PLoS ONE  2012;7(7):e39222.
Background
Long term efficacy of raltegravir (RAL)-including regimens in highly pre-treated HIV-1-infected patients has been demonstrated in registration trials. However, few studies have assessed durability in routine clinical settings.
Methods
Antiretroviral treatment-experienced patients initiating a RAL-containing salvage regimen were enrolled. Routine clinical and laboratory follow-up was performed at baseline, week 4, 12, and every 12 weeks thereafter. Data were censored at week 96.
Results
Out of 320 patients enrolled, 292 (91.25%) subjects maintained their initial regimen for 96 weeks; 28 discontinued prematurely for various reasons: death (11), viral failure (8), adverse events (5), loss to follow-up (3), consent withdrawal (1). Eight among these 28 subjects maintained RAL but changed the accompanying drugs. The mean CD4+ T-cell increase at week 96 was 227/mm3; 273 out of 300 patients (91%), who were still receiving RAL at week 96, achieved viral suppression (HIV-1 RNA <50 copies/mL). When analyzing the immuno-virologic outcome according to the number of drugs used in the regimen, 2 (n = 45), 3 (n = 111), 4 (n = 124), or >4 (n = 40), CD4+ T-cell gain was similar across strata: +270, +214, +216, and +240 cells/mm3, respectively, as was the proportion of subjects with undetectable viral load. Laboratory abnormalities (elevation of liver enzymes, total cholesterol and triglycerides) were rare, ranging from 0.9 to 3.1%. The mean 96-week total cholesterol increase was 23.6 mg/dL.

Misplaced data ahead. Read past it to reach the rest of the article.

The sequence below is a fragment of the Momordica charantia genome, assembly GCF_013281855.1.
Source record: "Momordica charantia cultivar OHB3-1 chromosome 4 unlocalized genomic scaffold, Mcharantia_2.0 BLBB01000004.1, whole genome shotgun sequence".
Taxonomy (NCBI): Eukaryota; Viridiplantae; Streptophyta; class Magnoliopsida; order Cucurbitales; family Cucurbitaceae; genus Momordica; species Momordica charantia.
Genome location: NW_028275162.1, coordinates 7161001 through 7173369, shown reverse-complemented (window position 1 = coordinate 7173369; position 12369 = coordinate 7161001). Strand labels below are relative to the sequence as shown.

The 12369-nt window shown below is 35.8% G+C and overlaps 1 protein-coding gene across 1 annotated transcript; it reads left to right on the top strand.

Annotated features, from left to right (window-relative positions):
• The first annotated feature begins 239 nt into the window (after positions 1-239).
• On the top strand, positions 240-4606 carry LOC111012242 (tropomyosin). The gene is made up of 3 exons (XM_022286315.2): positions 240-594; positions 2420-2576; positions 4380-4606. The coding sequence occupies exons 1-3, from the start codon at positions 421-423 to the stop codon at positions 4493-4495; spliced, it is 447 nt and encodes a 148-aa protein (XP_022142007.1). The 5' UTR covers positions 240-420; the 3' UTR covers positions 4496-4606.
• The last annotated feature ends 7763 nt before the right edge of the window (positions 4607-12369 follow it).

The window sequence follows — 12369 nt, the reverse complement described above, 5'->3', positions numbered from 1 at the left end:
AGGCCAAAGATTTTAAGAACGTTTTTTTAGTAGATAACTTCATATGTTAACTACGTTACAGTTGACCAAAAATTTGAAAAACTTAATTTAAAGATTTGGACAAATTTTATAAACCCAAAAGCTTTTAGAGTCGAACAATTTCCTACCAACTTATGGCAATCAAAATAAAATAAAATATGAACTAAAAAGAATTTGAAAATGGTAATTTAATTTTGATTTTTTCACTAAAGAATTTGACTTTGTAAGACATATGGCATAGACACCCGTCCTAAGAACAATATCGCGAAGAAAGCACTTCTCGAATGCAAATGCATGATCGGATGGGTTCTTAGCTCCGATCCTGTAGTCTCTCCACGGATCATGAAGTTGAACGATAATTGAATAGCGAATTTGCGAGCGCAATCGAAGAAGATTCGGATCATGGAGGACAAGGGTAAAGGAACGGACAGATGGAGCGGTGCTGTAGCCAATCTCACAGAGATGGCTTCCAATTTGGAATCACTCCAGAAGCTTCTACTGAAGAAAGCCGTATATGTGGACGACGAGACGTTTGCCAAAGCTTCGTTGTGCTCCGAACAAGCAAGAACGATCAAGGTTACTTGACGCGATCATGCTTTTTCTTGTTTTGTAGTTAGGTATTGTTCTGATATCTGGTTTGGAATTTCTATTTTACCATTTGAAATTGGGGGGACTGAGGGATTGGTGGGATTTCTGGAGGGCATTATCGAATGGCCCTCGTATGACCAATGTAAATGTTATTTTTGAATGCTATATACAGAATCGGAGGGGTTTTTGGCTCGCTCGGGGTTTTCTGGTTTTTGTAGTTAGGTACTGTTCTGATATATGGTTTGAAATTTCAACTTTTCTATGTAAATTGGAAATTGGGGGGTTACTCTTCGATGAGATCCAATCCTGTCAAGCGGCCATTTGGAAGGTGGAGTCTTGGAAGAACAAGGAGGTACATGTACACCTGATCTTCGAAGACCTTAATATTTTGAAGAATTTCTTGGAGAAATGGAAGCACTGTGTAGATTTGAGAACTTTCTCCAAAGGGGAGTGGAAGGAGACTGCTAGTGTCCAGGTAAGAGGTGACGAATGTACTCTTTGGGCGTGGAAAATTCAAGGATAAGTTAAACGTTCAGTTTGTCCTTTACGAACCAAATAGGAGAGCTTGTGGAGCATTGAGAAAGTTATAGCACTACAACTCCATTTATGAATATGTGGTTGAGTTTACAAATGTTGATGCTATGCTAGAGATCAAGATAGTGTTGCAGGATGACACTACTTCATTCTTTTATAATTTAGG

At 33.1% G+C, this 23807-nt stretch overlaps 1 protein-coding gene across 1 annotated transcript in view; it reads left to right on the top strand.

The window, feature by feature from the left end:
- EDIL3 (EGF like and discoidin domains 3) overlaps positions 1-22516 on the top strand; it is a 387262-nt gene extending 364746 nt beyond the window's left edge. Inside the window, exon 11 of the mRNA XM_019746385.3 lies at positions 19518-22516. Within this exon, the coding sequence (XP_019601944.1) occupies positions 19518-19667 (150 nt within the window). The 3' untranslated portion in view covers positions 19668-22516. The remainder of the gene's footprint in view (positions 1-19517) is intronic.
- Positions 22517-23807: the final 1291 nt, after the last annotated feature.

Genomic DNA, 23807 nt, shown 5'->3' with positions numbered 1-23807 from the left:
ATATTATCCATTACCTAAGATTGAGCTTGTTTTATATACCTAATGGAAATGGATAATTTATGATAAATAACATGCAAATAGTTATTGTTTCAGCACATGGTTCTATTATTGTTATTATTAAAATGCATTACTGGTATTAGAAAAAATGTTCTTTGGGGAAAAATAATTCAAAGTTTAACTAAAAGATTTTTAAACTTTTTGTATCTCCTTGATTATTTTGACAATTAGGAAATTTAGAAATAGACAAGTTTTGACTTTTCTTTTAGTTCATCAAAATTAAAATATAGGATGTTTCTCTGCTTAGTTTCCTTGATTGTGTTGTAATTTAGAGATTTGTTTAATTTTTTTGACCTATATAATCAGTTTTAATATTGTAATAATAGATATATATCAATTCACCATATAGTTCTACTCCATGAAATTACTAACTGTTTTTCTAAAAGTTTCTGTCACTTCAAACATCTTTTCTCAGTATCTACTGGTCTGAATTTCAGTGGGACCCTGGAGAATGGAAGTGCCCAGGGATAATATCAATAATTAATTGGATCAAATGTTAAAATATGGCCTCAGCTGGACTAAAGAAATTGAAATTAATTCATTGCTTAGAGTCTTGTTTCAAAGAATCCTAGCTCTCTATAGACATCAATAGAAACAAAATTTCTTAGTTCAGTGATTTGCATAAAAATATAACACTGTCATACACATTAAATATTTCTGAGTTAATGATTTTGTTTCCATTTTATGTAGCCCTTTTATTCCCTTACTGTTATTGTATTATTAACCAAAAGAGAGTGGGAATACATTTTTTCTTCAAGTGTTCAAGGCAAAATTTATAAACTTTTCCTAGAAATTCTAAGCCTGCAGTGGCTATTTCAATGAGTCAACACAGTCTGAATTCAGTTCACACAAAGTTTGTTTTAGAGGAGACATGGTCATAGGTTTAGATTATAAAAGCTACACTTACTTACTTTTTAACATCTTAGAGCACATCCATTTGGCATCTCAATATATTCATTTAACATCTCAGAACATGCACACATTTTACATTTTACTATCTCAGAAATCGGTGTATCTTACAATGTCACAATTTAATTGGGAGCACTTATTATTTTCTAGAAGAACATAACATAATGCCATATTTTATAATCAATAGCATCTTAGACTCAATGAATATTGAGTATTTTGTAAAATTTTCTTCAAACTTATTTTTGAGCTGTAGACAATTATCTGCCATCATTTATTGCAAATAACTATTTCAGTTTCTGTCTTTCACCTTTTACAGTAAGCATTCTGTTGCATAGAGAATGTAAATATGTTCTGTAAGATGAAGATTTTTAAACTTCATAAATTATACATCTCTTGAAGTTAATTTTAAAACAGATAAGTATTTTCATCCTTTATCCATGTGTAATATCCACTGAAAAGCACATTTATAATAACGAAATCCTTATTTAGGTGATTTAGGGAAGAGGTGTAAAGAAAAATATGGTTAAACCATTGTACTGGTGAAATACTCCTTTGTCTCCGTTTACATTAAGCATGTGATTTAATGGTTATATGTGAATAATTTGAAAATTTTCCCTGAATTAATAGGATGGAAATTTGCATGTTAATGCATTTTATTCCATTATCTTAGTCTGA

Conclusions
In a routine clinical setting, a RAL-based regimen allowed most patients in salvage therapy to achieve optimal viral suppression for at least 96 weeks, with relevant immunologic gain and very few adverse events.
doi:10.1371/journal.pone.0039222
PMCID: PMC3394760  PMID: 22808029
5.  Successful salvage therapy with Daptomycin for osteomyelitis caused by methicillin-resistant Staphylococcus aureus in a renal transplant recipient with Fabry-Anderson disease 
Daptomycin is licensed in adults for the management of Staphylococcus aureus methicillin-resistant infections, including bone and skin complicated infections. We describe for the first time its use in a renal transplant recipient for Fabry-Anderson Disease with right heel osteomyelitis. The patient was unresponsive to first-line Teicoplanin and second-line Tigecycline, whereas he was successfully treated with third-line Daptomycin monotherapy at 4 mg/Kg/qd for 4 weeks. Local debridement was performed in advance of each line of treatment.
doi:10.1186/1476-0711-11-6
PMCID: PMC3324387  PMID: 22404900
Methicillin-resistant Staphylococcus aureus; Osteomyelitis; Daptomycin; Salvage therapy; Antibiotic therapy